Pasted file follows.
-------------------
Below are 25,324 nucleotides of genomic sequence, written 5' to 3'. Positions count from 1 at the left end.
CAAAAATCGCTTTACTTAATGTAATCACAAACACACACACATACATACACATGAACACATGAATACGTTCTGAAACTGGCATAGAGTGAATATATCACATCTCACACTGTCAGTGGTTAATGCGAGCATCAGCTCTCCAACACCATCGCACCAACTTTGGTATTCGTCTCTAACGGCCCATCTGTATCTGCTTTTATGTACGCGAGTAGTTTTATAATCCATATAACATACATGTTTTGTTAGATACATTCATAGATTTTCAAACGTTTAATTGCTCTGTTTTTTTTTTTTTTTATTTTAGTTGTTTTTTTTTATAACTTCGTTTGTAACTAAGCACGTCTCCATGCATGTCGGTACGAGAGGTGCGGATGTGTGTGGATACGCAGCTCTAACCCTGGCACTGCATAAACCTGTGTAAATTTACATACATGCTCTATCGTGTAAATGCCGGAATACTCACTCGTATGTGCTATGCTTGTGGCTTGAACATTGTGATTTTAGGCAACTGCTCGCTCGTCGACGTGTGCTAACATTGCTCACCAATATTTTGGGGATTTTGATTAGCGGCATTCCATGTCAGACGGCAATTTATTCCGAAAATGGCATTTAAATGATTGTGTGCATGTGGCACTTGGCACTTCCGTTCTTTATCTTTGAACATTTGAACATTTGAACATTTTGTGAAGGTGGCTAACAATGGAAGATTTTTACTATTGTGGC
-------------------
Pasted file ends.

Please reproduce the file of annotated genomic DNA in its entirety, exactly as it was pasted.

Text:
Below are 25,324 nucleotides of genomic sequence, written 5' to 3'. Positions count from 1 at the left end.
CAAAAATCGCTTTACTTAATGTAATCACAAACACACACACATACATACACATGAACACATGAATACGTTCTGAAACTGGCATAGAGTGAATATATCACATCTCACACTGTCAGTGGTTAATGCGAGCATCAGCTCTCCAACACCATCGCACCAACTTTGGTATTCGTCTCTAACGGCCCATCTGTATCTGCTTTTATGTACGCGAGTAGTTTTATAATCCATATAACATACATGTTTTGTTAGATACATTCATAGATTTTCAAACGTTTAATTGCTCTGTTTTTTTTTTTTTTTATTTTAGTTGTTTTTTTTTATAACTTCGTTTGTAACTAAGCACGTCTCCATGCATGTCGGTACGAGAGGTGCGGATGTGTGTGGATACGCAGCTCTAACCCTGGCACTGCATAAACCTGTGTAAATTTACATACATGCTCTATCGTGTAAATGCCGGAATACTCACTCGTATGTGCTATGCTTGTGGCTTGAACATTGTGATTTTAGGCAACTGCTCGCTCGTCGACGTGTGCTAACATTGCTCACCAATATTTTGGGGATTTTGATTAGCGGCATTCCATGTCAGACGGCAATTTATTCCGAAAATGGCATTTAAATGATTGTGTGCATGTGGCACTTGGCACTTCCGTTCTTTATCTTTGAACATTTGAACATTTGAACATTTTGTGAAGGTGGCTAACAATGGAAGATTTTTACTATTGTGGC